Thursday, November 05, 2009

Another 'deadline' passed and no election law

I have written to the head of the UN expressing concern over the possibility of "free and fair" elections taking place in Iraq next January. Repeating the much-publicised vote-rigging seen in Afghanistan, since the last national Iraqi election in 2005, political factions have placed supporters on the Iraqi Electoral Commission to assist them in manipulating the result in the upcoming election. This self-interested action must be defused now, and I am calling on the UN to replace Iraq's Electoral Commission with fresh faces, unaligned and unbeholden to the factions in Baghdad. This could take place immediately, with no disruption to the political process, and would give the best possible chance of a fair vote in January.
A free, fair and properly supervised election in January is absolutely vital for our country's young democracy and the wider region. As has been witnessed in Afghanistan, failure to ensure a free vote is too damaging to imagine.

Ayad Jamal Aldin MP

The above is one of the letters to the editors of the Guardian, that one by a member of Iraq's Parliament. MP Ayad Jamal Aldin is running for re-election and promises, at his website, "A better life for Iraqi families" via three steps:

* 1 million new jobs, especially for our young
* Make the electricity system work within 2 years
* Major upgrades to deliver running water

His campaign's most recent posting was on the elections:

Ayad Jamal Aldin MP, the leader of the Ahrar Party in Iraq has today warned about the possibility of election fraud at Iraq's upcoming national election and called on the United Nations to replace Iraq's Electoral Commission with fresh faces, unaligned and unbeholden to existing factions in Baghdad.
In open letters sent to United States President Barack Obama, Secretary General of the United Nations Ban-Ki Moon, United States Secretary of State Hillary Clinton and Ambassador Thomas Mayr-Harting, Permanent Representative of Austria to the United Nations and current Chair of the United Nations Security Council, Mr Aldin MP expresses concern over the politicisation of Iraq's Electoral Commission and questions whether 'free and fair' elections will take place in Iraq next January.
In his letter Mr Aldin MP says: "Since our last election in 2005, various political factions have manoeuvred their supporters onto the Iraqi Electoral Commission in order to ensure a favourable result for themselves in January's election. The pattern is identical to that seen in Afghanistan. I urge you to request that the Security Council instructs the United Nations Assistance Mission in Iraq to replace Iraq's Electoral Commission with fresh faces unaligned and unbeholden to the factions in Baghdad. This could take place immediately, with no disruption to the political process, and would give the best possible chance of a fair vote in January."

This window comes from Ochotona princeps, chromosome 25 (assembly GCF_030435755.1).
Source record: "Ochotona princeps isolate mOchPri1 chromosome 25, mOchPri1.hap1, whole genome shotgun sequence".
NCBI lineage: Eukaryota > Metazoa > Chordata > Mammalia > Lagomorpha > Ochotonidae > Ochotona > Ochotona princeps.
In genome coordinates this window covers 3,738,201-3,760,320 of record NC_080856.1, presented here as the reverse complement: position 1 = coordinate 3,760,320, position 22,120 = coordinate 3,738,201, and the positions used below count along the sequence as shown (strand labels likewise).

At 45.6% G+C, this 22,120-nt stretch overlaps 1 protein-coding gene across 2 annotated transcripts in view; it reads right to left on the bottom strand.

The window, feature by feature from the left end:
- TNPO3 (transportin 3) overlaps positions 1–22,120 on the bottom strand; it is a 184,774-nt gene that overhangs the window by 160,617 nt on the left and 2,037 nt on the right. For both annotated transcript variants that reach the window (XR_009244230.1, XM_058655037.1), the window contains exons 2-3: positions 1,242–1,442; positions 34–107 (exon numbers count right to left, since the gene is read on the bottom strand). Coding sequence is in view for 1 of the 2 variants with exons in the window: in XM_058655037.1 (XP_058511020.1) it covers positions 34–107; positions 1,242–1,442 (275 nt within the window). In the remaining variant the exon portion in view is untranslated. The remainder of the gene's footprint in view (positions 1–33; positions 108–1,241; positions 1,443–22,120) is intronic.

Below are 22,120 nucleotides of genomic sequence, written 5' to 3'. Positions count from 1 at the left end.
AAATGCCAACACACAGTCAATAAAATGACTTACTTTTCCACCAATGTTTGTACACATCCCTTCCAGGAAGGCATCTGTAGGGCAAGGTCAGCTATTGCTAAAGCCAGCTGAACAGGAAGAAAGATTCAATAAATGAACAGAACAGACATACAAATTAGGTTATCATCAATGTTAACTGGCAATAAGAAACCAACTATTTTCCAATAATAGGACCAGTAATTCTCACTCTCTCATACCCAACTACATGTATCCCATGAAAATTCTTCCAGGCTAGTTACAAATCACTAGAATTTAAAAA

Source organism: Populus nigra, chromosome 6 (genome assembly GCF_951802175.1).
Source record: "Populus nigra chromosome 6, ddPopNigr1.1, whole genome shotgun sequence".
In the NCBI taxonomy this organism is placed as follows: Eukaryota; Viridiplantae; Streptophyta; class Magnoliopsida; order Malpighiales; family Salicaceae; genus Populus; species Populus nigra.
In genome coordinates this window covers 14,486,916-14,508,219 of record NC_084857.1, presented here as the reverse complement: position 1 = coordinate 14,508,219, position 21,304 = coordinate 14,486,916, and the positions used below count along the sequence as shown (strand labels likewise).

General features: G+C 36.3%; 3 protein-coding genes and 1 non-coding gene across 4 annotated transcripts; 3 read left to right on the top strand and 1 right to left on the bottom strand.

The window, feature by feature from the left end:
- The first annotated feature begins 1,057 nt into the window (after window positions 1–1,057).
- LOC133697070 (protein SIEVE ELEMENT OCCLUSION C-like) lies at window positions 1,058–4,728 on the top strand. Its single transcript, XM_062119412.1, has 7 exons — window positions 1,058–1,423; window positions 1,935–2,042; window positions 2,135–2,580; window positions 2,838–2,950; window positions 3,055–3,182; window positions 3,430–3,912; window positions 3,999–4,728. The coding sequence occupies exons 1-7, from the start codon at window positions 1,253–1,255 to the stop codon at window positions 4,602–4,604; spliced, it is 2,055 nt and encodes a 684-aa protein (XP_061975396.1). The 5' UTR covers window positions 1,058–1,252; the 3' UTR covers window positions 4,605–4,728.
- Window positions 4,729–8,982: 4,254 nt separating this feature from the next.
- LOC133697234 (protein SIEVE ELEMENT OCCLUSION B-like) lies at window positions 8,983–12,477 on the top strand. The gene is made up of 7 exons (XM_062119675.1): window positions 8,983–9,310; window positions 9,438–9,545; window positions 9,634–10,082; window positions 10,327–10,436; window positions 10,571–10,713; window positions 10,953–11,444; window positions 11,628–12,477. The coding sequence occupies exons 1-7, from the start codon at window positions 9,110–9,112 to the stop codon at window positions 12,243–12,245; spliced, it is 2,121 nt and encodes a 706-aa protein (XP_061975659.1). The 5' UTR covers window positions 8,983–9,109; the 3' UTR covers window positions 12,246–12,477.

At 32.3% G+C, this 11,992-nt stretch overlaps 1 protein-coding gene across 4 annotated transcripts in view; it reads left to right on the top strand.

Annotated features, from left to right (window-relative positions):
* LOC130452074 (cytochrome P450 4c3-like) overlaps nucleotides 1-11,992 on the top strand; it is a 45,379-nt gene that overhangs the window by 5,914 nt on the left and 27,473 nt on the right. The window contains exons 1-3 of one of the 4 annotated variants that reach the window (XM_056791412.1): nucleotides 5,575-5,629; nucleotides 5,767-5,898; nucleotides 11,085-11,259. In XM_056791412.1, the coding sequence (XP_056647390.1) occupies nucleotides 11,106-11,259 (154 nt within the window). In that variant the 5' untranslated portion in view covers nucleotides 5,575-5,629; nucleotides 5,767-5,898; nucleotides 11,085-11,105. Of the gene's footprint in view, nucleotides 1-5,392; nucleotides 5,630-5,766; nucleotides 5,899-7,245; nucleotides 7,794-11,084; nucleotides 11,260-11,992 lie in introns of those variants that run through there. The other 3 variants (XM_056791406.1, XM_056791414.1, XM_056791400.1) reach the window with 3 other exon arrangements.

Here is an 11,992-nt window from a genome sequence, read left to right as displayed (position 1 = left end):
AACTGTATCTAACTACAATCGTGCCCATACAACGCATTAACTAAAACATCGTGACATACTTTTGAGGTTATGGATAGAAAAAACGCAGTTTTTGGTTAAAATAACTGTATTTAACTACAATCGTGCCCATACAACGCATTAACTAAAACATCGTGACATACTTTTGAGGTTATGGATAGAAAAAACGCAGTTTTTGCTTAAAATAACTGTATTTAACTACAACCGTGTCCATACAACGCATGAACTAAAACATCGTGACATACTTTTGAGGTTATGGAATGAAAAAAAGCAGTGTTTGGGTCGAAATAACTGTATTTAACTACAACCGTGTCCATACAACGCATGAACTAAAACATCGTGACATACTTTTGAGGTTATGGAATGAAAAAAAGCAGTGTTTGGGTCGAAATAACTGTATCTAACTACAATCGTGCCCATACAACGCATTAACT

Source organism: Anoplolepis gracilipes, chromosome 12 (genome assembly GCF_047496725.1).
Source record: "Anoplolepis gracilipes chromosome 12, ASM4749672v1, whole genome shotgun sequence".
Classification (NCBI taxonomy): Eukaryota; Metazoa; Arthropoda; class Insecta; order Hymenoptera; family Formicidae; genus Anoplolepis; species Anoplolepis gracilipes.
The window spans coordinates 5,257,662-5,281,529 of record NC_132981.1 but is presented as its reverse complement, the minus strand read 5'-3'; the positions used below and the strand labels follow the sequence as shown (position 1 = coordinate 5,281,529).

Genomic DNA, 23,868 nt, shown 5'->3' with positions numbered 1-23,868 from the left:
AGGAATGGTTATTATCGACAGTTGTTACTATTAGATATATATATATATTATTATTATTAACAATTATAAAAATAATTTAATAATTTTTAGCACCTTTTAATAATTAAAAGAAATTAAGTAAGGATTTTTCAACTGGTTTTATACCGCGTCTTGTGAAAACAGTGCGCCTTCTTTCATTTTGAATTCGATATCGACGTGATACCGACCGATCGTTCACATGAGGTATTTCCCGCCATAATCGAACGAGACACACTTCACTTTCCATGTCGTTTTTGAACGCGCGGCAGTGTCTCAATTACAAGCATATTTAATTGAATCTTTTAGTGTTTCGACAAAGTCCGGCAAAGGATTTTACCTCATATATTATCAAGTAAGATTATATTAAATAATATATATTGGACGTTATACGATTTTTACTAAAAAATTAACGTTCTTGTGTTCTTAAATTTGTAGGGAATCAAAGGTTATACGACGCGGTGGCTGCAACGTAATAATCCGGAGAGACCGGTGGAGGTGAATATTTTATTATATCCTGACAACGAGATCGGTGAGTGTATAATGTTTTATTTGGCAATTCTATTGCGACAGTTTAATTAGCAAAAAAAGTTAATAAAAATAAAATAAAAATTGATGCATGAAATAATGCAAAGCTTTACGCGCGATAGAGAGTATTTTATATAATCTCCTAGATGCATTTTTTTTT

Yesterday's snapshot included the following on the election law:

While the violence continues, there's still no election law. Today Alsumaria reports, "Iraq High Election Commission gave the parliament a timeline that ends on Thursday in order to enact an elections' law or else it will not be able to hold elections as it is scheduled on January 16. Chief of IHEC Faraj Al Haidari said that the commission and the UN discussed elections' timeline and stressed that if he did not receive the law in the two upcoming days the commission won't be able to hold the elections on the scheduled date." Gina Chon (Wall St. Journal) adds, "The election commission said if parliament doesn't approve a law by the end of Thursday, it will be impossible to hold the polls as scheduled on Jan. 16 because there won't be enough time to organize it. In meetings earlier this week, United Nations officials also told lawmakers if a law isn't passed by Thursday, the U.N. would urge postponement of the elections." The Iraqi Constitution mandates that the elections must be held before the end of January 2010; however, the Iraqi Constitution mandates many things -- such as resolving the issue of Kirkuk or appointing a full cabinet by X date or requiring Parliament's approval to extend a United Nations mandate -- and Nouri's always managed to just ignore it.

Big surprise, nothing. No election law today. Qassim Abdul-Zahra (AP) reports that Parliament finished today's session (Thursday's session) "without agreeing" to any election law. Nothing has been passed.

From Liz Sly's "U.S. keeps a low profile ahead of Iraq elections" (Los Angeles Times):

As Iraqi lawmakers repeatedly miss deadlines for writing the new law urgently needed for elections to go ahead in January -- and for U.S. troops to go home -- America's diminishing role in the political process is very much in evidence.